Last Wednesday, March 28, graduate student, Anthony J. Vinci majoring in Public History at CCSU, held an opening reception for about 50 people at Gallery 66 for his “New Britain Urban Renewal” Exhibit.
Images were on display that help illustrate the history of urban renewal in New Britain. Copies of documents and an array of images from the urban renewal project lined the walls.
Vinci’s research aims to document and show how urban renewal policy literally transformed the city of New Britain. Vinci said he enjoys researching Urban, Public, and African American history as he begins a doctoral program in higher education this summer at Central Connecticut State University.
“I originally started the research because I was interested from another class on urban history. I focused on how urban renewal affected the City of New Haven. Since I come from New Britain I wanted to see how that affected my hometown area. The project grew from there” said Vinci. “The project starts from 1955-72 but it also talks a bit about 1951 because that is when Robert Moses, who actually was one of the main individuals who enacted urban renewal, ended up starting that in New Britain.”
The project began at the New Britain Public Library and then expanded to Gallery 66, at 66 West Main St.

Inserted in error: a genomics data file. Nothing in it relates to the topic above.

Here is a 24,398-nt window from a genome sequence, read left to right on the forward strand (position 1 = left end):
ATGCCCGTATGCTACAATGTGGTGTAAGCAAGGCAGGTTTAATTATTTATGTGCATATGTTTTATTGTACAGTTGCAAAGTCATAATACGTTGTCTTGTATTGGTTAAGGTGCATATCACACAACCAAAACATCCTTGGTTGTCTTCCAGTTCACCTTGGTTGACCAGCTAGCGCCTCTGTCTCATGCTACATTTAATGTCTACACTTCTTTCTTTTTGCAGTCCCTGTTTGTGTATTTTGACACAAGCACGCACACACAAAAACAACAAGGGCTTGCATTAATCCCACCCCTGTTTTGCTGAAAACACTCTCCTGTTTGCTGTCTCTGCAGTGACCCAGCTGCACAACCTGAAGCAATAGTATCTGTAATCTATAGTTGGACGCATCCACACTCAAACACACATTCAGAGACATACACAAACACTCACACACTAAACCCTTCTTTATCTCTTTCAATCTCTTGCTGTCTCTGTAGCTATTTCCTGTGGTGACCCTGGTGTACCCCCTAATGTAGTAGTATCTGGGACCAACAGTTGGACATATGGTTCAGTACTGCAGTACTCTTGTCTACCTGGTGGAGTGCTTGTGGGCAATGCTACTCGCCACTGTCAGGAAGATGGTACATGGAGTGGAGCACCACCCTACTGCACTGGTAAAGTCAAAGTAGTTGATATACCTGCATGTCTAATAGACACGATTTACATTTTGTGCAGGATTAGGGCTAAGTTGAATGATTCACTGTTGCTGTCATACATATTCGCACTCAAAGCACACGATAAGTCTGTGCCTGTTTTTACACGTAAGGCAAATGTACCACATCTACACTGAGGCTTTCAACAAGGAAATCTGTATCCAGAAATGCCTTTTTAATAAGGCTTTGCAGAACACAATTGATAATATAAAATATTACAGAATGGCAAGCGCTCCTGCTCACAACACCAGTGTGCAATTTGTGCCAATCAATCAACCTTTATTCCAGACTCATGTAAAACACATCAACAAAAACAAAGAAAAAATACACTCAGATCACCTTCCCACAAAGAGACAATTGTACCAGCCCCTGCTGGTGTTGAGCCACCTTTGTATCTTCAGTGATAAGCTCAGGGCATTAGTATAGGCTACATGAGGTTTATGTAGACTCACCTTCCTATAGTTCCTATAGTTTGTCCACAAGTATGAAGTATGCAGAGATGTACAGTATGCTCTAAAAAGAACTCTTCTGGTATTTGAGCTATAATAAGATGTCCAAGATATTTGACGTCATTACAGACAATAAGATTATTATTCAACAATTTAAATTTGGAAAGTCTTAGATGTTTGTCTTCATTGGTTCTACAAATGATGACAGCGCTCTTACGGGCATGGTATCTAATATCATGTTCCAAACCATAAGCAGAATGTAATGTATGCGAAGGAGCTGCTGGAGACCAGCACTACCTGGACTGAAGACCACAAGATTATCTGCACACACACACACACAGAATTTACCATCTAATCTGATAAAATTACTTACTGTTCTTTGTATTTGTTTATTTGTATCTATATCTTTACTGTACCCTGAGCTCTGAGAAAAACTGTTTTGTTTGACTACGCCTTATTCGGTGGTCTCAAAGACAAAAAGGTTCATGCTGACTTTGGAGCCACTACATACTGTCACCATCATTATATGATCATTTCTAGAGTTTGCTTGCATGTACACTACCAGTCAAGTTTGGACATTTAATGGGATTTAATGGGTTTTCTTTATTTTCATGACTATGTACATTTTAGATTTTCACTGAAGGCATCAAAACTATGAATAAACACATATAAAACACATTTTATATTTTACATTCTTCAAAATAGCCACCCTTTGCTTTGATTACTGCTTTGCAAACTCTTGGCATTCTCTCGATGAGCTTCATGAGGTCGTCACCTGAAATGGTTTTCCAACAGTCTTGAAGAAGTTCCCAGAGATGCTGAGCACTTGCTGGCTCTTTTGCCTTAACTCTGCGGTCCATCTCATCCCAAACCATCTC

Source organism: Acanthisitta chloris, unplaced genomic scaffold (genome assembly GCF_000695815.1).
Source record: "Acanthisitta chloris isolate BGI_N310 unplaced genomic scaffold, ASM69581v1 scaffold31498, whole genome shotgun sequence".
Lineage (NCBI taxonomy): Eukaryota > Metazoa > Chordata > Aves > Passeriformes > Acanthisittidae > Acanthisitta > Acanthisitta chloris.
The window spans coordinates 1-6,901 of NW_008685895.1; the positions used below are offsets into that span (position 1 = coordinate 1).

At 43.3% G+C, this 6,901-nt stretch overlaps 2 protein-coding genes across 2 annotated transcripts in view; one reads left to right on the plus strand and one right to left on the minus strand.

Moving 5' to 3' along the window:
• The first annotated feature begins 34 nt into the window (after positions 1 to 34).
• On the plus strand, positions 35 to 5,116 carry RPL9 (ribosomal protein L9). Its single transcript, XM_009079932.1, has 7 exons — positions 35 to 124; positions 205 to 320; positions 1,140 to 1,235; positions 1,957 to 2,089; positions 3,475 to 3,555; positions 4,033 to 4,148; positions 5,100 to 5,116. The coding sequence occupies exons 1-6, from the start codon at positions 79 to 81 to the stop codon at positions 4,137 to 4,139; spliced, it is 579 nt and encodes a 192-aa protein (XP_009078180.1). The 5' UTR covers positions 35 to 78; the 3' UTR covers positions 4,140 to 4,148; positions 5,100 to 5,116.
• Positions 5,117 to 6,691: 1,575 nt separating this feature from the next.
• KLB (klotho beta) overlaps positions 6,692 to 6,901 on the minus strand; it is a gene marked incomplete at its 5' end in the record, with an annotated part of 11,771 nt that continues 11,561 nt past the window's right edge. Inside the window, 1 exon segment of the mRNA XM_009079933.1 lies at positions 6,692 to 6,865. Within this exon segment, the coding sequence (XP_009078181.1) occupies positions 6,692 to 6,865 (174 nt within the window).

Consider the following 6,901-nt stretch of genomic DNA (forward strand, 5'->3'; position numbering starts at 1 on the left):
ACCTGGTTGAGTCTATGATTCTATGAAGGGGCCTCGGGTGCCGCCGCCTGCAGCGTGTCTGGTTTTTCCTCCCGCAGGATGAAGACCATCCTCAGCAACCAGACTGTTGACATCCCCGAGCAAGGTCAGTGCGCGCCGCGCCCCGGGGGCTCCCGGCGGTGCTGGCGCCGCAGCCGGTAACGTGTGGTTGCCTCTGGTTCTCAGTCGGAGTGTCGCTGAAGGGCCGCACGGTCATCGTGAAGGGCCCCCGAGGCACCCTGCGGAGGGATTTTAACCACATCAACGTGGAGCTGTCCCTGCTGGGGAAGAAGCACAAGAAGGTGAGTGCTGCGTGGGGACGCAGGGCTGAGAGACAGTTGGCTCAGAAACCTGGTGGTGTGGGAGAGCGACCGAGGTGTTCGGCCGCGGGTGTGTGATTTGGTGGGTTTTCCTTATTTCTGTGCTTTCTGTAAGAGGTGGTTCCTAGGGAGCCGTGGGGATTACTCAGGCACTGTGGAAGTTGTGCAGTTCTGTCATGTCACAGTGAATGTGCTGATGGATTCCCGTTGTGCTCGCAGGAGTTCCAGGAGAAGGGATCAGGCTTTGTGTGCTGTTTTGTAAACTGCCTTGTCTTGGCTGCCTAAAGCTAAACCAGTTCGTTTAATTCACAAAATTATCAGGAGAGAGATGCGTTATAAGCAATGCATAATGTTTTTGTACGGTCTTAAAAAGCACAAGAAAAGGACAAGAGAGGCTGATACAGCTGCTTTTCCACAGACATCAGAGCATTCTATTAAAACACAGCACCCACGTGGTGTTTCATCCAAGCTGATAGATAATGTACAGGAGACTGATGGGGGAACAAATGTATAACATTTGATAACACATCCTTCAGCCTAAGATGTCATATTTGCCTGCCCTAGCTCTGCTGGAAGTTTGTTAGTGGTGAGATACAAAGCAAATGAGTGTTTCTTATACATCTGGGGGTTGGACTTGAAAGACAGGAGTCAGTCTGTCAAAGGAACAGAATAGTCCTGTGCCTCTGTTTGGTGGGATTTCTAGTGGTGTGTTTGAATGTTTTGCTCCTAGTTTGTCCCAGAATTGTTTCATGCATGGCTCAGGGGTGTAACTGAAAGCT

“I was able to build on that draft (at the library) and make a more complete product,” Vinci added. “A lot of the pictures were from the New Britain Public Library History Room and then I was able to scan a couple of books from the New Britain City Municipal records.”
Vinci said he found that the City of New Haven had one mayor in the time period of 1956-72, but New Britain had seven mayors.
“In New Britain it was much harder to implement these plans when you have seven different mayors than when you have one agenda,” said Vinci. “The urban renewal made the manufacturing industries want to move out as it changed the City alignment. And small businesses moved from the City as there were highways and they wanted to implement Westfarms Mall. It was tougher for smaller businesses to compete.”
Gerry Amodio, executive director of the Downtown District said, the Visitor’s Center is lucky to have such wonderful exhibits.
“For lifers, we lived this. We saw this,” said Amodio. “We are very excited.”
Exhibit Curator Adrian Elliott said the project uses both of their imaginations.
“He had to get visual things. It was a hard thing,” said Elliot. “I am so excited that Anthony chose me to help him do this project.”
The exhibit will last until April 30.
“I hope this will spark some interest for other individuals to research the history of urban renewal in New Britain,” Vinci said.
For further questions contact Anthony J. Vinci at email@example.com or exhibit designer & curator, Elliott at 860-881-7801 or firstname.lastname@example.org.